These were not exclusive schools, temples were apt to have scholars versed in several of the schools. It has been suggested that they can best be thought of as "study groups"; the Buddhism of these periods, known as the Asuka period and Nara period – was not a practical religion, being more the domain of learned priests whose official function was to pray for the peace and prosperity of the state and imperial house. This kind of Buddhism had little to offer to the illiterate and uneducated masses and led to the growth of "people’s priests" who were not ordained and had no formal Buddhist training, their practice was a combination of Buddhist and Daoist elements and the incorporation of shamanistic features of indigenous practices. Some of these figures became immensely popular and were a source of criticism towards the sophisticated academic and bureaucratic Buddhism of the capital; the Late Nara period saw the introduction of Tangmi to Japan from China by Kūkai and Saichō, who founded Shingon Buddhism and the Tendai school, respectively.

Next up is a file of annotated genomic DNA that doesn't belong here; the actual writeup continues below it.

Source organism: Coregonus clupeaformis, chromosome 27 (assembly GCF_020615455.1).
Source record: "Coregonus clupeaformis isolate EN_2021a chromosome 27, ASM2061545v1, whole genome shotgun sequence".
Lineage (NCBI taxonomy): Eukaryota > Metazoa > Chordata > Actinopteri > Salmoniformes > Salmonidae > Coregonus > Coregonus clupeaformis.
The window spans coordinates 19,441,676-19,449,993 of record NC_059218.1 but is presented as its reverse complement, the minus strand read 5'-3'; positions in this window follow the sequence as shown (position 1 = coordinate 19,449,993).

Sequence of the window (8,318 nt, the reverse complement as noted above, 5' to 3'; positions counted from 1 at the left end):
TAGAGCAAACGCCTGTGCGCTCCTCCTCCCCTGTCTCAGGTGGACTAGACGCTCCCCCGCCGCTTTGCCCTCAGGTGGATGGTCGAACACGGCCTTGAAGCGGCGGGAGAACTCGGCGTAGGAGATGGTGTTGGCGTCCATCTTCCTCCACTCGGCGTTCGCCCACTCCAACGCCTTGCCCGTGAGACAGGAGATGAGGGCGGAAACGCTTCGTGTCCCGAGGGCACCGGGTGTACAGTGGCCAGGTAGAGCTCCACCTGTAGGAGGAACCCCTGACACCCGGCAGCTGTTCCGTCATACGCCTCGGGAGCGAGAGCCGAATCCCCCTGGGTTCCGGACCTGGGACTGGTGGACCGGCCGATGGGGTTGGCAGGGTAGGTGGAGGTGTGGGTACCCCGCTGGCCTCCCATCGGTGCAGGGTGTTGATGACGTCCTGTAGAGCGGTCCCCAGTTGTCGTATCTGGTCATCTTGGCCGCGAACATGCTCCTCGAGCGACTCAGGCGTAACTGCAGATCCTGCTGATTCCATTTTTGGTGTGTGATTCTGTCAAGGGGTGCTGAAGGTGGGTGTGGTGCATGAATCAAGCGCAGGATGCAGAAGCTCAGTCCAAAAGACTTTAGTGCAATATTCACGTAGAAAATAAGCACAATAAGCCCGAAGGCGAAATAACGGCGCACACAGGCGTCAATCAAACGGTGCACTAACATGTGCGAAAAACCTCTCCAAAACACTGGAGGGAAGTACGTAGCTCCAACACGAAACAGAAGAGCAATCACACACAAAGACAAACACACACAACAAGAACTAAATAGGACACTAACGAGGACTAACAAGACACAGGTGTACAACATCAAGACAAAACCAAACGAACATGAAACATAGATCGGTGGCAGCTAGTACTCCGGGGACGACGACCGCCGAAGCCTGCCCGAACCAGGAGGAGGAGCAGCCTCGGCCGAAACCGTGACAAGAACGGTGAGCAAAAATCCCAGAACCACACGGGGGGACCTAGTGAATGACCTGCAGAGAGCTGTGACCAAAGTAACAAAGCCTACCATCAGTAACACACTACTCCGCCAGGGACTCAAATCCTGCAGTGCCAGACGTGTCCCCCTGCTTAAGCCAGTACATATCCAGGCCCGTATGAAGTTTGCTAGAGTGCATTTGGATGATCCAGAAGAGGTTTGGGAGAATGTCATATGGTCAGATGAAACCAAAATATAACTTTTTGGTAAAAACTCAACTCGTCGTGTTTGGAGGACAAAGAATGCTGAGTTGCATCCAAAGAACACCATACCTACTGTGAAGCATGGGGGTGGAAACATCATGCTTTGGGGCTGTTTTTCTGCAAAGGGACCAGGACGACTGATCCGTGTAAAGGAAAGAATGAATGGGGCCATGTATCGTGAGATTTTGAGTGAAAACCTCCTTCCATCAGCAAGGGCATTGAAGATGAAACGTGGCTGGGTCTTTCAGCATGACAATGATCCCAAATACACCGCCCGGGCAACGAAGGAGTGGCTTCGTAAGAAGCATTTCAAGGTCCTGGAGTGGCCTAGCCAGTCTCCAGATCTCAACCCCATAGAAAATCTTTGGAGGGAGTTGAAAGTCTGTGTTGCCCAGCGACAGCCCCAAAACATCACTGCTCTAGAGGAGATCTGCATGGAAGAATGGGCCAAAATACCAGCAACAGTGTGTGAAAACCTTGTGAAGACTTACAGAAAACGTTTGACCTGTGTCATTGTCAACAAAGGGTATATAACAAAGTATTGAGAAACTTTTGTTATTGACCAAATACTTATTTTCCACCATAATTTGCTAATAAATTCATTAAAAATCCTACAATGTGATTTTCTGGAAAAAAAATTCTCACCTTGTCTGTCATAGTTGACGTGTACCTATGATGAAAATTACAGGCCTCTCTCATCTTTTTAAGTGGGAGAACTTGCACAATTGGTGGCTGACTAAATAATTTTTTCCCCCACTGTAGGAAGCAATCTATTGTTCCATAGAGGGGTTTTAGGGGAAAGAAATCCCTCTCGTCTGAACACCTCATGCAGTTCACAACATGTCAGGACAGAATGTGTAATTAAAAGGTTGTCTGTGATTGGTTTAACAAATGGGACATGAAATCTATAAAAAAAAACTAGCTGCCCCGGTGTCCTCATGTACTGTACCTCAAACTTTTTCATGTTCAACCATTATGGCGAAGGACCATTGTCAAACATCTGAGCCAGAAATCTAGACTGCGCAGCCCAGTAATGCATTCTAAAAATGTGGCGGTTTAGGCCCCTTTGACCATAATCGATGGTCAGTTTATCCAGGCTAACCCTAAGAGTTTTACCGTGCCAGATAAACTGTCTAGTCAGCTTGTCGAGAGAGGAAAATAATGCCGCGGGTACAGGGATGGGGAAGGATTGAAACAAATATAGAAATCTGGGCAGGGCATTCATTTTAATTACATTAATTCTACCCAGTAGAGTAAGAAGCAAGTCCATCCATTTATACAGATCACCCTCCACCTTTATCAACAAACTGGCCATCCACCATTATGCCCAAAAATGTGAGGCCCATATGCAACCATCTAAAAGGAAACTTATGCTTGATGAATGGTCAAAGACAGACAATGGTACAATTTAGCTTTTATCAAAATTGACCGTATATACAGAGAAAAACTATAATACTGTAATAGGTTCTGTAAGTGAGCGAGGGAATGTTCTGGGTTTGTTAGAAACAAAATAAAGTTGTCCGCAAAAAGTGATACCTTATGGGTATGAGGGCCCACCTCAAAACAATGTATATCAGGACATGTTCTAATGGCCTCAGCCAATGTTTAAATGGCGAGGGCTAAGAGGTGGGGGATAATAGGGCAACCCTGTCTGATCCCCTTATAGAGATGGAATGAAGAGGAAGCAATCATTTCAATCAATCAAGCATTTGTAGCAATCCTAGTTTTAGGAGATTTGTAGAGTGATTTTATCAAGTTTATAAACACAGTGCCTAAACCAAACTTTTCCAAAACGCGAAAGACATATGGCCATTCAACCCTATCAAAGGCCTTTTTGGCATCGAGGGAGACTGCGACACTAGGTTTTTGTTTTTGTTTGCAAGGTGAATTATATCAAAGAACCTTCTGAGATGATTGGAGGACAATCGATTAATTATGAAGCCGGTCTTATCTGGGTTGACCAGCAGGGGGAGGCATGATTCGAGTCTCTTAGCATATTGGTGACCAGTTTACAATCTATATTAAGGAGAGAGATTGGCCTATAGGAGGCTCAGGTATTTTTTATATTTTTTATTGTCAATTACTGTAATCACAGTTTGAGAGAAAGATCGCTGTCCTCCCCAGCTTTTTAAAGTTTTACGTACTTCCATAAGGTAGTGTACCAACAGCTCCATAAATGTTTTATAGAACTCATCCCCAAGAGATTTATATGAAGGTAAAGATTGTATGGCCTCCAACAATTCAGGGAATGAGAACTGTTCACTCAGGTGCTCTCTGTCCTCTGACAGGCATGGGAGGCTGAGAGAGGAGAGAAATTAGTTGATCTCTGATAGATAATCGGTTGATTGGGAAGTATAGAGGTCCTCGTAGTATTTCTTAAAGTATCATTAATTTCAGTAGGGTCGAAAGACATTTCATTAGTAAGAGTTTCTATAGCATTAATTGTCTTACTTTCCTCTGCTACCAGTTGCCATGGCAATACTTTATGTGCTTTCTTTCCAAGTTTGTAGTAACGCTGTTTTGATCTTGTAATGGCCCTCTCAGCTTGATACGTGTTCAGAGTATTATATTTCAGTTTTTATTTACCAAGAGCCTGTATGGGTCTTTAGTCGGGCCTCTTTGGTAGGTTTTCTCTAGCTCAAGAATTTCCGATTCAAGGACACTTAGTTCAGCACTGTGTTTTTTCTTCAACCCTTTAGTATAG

During the Heian period the capital was shifted from Nara to Kyoto. Monasteries became centers of powers establishing armies of Sōhei, warrior-monks. Shinto and Buddhism became the dominant religions, maintaining a balance until the Meiji-restoration; the Kamakura period was a period of crisis in which the control of the country moved from the imperial aristocracy to the samurai. In 1185 the Kamakura shogunate was established at Kamakura; this period saw the introduction of the two schools that had the greatest impact on the country: the schools of Pure Land Buddhism, promulgated by evangelists such as Genshin and articulated by monks such as Hōnen, which emphasize salvation through faith in Amitābha and remain the largest Buddhist sect in Japan.